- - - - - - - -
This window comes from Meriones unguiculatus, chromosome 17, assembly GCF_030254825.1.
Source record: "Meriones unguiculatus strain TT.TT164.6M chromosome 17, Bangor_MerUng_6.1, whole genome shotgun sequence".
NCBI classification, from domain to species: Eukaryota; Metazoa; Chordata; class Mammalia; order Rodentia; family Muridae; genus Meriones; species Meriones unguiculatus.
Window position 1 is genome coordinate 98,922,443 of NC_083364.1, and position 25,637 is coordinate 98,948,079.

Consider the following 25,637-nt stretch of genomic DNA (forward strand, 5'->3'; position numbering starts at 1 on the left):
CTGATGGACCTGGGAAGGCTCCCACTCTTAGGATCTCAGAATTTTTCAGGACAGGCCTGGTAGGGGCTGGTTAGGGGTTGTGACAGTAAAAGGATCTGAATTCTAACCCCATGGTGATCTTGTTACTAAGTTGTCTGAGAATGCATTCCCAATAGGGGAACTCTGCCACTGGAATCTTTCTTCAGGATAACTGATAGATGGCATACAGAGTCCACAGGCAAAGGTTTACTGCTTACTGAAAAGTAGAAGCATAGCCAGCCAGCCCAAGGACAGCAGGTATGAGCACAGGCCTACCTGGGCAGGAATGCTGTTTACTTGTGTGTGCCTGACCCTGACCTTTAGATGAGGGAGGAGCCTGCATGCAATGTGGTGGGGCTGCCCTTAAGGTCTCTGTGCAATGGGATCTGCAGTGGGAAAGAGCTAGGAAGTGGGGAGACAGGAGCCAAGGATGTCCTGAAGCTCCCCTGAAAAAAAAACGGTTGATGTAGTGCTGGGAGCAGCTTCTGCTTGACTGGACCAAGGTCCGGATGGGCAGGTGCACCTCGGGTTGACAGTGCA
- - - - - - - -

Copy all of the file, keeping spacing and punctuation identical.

This window comes from Meriones unguiculatus, chromosome 17, assembly GCF_030254825.1.
Source record: "Meriones unguiculatus strain TT.TT164.6M chromosome 17, Bangor_MerUng_6.1, whole genome shotgun sequence".
NCBI classification, from domain to species: Eukaryota; Metazoa; Chordata; class Mammalia; order Rodentia; family Muridae; genus Meriones; species Meriones unguiculatus.
Window position 1 is genome coordinate 98,922,443 of NC_083364.1, and position 25,637 is coordinate 98,948,079.

Consider the following 25,637-nt stretch of genomic DNA (forward strand, 5'->3'; position numbering starts at 1 on the left):
CTGATGGACCTGGGAAGGCTCCCACTCTTAGGATCTCAGAATTTTTCAGGACAGGCCTGGTAGGGGCTGGTTAGGGGTTGTGACAGTAAAAGGATCTGAATTCTAACCCCATGGTGATCTTGTTACTAAGTTGTCTGAGAATGCATTCCCAATAGGGGAACTCTGCCACTGGAATCTTTCTTCAGGATAACTGATAGATGGCATACAGAGTCCACAGGCAAAGGTTTACTGCTTACTGAAAAGTAGAAGCATAGCCAGCCAGCCCAAGGACAGCAGGTATGAGCACAGGCCTACCTGGGCAGGAATGCTGTTTACTTGTGTGTGCCTGACCCTGACCTTTAGATGAGGGAGGAGCCTGCATGCAATGTGGTGGGGCTGCCCTTAAGGTCTCTGTGCAATGGGATCTGCAGTGGGAAAGAGCTAGGAAGTGGGGAGACAGGAGCCAAGGATGTCCTGAAGCTCCCCTGAAAAAAAAACGGTTGATGTAGTGCTGGGAGCAGCTTCTGCTTGACTGGACCAAGGTCCGGATGGGCAGGTGCACCTCGGGTTGACAGTGCA